There’s a reason why we keep coming back to the “Something’s not right with that kid” subgenre of horror movies: there are few things that unease us more than getting stuck with a kid who you’re legitimately fearful of. However, with Brandon Christensen‘s latest Z, there’s much more going on here – which feels equally classical and refreshing within the evil kid subgenre ranks.
In what would make for a perfect double feature pairing with Adam Egypt Mortimer’s Daniel Isn’t Real, Z tells the story of mom Beth (portrayed authentically by Keegan Connor Tracy) who is coping with raising her loner son Josh (Jett Klyne) who seems to be disliked by both classmates and teachers and “makes up” an imaginary friend, simply named “Z”. Soon after Z enters the family’s lives, Josh gets suspended at school for vulgar language and harassing his peers, and Beth – along with her husband/Josh’s dad Kevin (Sean Rogerson) – is told to be “the friend Josh needs” while they try to figure out what is really going on with him. As you would imagine, Josh isn’t totally the one to blame here.
What works exceptionally well is that, similar to The Babadook, Z‘s narrative is framed around Beth (instead of Josh) as we sympathize with her parenting woes, as well as dealing with her sickly mother at home (who Beth and her sister sometimes resent) and Kevin, who isn’t as wholly involved with Josh’s day-to-day life as she is and tends to cover for Josh too frequently. As the severity of the incidents surrounding Josh and Z increase – including a super-effective jolt involving a falling child a la Orphan – the film takes an interesting turn into Beth’s own personal history with imaginary friends, and she begins to crumble into her own isolation.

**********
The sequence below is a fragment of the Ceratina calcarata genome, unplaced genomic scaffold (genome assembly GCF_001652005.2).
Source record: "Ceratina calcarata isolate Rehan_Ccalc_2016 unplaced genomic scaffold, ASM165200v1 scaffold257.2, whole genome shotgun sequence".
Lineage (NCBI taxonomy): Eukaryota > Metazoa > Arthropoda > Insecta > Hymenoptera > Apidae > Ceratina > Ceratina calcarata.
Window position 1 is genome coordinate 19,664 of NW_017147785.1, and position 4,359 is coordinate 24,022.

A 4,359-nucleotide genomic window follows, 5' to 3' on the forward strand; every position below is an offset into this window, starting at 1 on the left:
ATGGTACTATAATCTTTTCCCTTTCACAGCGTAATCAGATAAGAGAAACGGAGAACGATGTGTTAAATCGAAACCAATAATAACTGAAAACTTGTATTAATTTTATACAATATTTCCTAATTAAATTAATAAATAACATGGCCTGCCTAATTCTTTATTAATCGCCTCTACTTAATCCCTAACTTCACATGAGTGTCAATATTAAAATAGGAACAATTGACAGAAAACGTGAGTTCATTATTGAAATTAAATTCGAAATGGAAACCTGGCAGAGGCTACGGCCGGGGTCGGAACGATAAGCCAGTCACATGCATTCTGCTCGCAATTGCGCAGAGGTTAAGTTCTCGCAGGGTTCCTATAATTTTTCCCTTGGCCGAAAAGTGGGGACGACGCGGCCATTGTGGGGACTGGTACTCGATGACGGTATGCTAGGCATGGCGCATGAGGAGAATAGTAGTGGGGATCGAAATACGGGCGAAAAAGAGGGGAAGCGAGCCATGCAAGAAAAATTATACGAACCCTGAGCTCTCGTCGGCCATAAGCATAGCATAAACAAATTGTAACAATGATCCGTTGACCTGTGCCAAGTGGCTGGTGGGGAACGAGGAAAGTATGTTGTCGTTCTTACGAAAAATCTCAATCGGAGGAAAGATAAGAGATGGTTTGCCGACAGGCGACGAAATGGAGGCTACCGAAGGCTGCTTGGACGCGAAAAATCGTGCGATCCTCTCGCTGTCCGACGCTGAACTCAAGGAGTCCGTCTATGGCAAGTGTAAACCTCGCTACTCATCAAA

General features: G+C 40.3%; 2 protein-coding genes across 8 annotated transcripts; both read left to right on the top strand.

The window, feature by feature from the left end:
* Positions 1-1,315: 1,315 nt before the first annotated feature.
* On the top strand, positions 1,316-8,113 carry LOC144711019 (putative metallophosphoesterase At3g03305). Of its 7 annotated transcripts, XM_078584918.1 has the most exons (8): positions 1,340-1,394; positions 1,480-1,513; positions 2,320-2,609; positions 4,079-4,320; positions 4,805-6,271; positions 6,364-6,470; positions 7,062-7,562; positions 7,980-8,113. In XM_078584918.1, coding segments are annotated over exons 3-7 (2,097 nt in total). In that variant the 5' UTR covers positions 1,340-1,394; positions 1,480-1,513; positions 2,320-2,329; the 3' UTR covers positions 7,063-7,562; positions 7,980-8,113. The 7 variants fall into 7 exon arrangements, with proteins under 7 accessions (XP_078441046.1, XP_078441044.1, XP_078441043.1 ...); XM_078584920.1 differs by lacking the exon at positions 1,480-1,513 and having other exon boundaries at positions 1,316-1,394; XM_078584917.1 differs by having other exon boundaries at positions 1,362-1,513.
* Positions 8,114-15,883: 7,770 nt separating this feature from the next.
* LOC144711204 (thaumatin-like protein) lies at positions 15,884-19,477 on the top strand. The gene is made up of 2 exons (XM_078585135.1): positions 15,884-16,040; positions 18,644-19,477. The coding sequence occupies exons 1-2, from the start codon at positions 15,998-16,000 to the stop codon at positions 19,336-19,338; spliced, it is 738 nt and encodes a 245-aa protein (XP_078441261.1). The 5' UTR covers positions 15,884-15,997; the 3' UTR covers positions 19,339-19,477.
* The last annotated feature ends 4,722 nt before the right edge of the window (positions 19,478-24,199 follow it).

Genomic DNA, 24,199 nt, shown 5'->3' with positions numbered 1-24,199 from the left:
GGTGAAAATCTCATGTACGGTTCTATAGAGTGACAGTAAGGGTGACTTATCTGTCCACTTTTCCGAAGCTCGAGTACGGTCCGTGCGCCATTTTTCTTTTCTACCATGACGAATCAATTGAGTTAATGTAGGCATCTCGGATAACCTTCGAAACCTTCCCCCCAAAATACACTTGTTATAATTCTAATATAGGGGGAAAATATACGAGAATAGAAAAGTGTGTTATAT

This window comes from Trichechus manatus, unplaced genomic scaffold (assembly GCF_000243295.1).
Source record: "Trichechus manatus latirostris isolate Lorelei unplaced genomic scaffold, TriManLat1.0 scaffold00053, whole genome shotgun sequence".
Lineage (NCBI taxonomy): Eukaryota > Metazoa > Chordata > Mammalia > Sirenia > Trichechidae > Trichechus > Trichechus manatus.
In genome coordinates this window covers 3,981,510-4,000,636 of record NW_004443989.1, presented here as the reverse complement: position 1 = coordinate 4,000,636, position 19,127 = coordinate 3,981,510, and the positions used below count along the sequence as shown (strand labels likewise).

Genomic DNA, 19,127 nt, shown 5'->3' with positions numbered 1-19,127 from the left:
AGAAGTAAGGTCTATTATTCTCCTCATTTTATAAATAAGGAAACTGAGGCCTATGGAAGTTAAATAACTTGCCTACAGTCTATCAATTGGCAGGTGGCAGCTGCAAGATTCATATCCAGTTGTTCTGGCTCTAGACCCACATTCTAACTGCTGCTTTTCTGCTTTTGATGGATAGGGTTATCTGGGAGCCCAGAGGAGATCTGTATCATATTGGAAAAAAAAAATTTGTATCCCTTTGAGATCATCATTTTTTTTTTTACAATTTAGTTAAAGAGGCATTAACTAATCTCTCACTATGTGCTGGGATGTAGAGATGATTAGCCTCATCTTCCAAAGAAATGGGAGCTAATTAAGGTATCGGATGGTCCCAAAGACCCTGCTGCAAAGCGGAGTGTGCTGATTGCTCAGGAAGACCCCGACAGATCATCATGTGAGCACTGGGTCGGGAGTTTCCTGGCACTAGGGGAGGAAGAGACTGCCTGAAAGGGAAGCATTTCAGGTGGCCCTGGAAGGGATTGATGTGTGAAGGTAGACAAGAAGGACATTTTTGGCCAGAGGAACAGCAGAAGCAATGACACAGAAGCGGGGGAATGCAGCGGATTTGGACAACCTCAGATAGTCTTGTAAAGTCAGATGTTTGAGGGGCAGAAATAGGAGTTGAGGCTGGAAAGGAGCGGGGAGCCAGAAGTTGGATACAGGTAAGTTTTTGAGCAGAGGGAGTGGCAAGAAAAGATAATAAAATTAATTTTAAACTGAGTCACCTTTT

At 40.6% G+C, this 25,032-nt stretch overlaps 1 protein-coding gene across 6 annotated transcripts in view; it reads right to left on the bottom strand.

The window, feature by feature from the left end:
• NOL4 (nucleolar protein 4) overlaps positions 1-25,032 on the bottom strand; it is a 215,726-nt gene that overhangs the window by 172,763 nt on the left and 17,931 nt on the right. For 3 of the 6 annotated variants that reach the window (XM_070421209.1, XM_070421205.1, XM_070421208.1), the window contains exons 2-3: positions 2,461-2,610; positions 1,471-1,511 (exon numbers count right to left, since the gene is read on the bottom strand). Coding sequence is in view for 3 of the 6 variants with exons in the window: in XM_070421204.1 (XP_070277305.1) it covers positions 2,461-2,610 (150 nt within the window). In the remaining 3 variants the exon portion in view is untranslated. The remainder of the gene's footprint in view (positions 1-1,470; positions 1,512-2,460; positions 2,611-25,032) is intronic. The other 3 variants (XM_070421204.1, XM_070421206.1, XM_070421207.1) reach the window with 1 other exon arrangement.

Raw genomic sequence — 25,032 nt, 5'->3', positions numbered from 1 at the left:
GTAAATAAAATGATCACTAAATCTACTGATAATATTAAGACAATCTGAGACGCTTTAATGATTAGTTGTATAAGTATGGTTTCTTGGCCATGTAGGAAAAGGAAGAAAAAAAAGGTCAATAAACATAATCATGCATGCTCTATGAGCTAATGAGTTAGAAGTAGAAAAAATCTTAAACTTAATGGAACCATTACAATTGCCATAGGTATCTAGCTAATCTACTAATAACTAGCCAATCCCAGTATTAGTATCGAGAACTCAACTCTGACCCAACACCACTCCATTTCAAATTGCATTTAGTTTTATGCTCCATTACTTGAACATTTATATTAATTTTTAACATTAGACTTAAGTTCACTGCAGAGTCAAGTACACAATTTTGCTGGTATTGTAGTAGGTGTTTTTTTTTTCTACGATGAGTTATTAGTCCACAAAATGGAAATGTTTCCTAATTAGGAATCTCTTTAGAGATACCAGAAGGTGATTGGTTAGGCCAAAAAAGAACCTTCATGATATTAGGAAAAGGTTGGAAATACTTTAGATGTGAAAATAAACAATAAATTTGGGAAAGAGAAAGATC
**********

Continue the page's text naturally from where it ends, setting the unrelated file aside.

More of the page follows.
Z‘s cinematography and visual scares are nothing short of appealing. The family’s large, beautiful home is captured in cold, wide shots that feel rightfully uninviting to the viewer. A home on fire almost resembles an artistic painting, while a black marker drawing of Z on Josh’s walls feel menacing. A close-up shot that lingers on a recently deceased corpse for a few seconds too long is subtle, yet very disturbing. Lastly, yes, you will get to see glimpses of the “imaginary” Z that are so quick you may blink and miss them, which are expertly placed. All and all, Christensen knows how to craft satisfyingly solid scares that, apart from working visually, are also well-timed.
The rare issues I have with Z come down to a couple of subgenre tropes and an ending that perhaps could have been shaved off by a few minutes. While I appreciated Beth and Kevin’s disagreements about properly raising their son (and what they think may be a possible mental illness) the way-too-laidback dad character trope is sort of played out. Kevin (at times) is a bit frustrating when he doesn’t believe Beth, even though she’s around Josh (and Z) more often than he is. The family therapist, while absolutely trying his best to help, sometimes offers them strange advice that feels more plot-driven than realistic. Finally, there’s one particular climatic and tragic moment in which I thought the film had ended that gave me chills…but then it continued for an extra five minutes, and I wondered why. Ultimately, it was fine – but I would have been much more afflicted by what I thought was the conclusion.
Z is definitely worth a recommendation. If you’re into a well-performed, character-driven story with well-crafted scares sprinkled at various points throughout, grab a crust-less peanut butter and jelly sandwich and a glass of 2% milk and treat yourself to Z.
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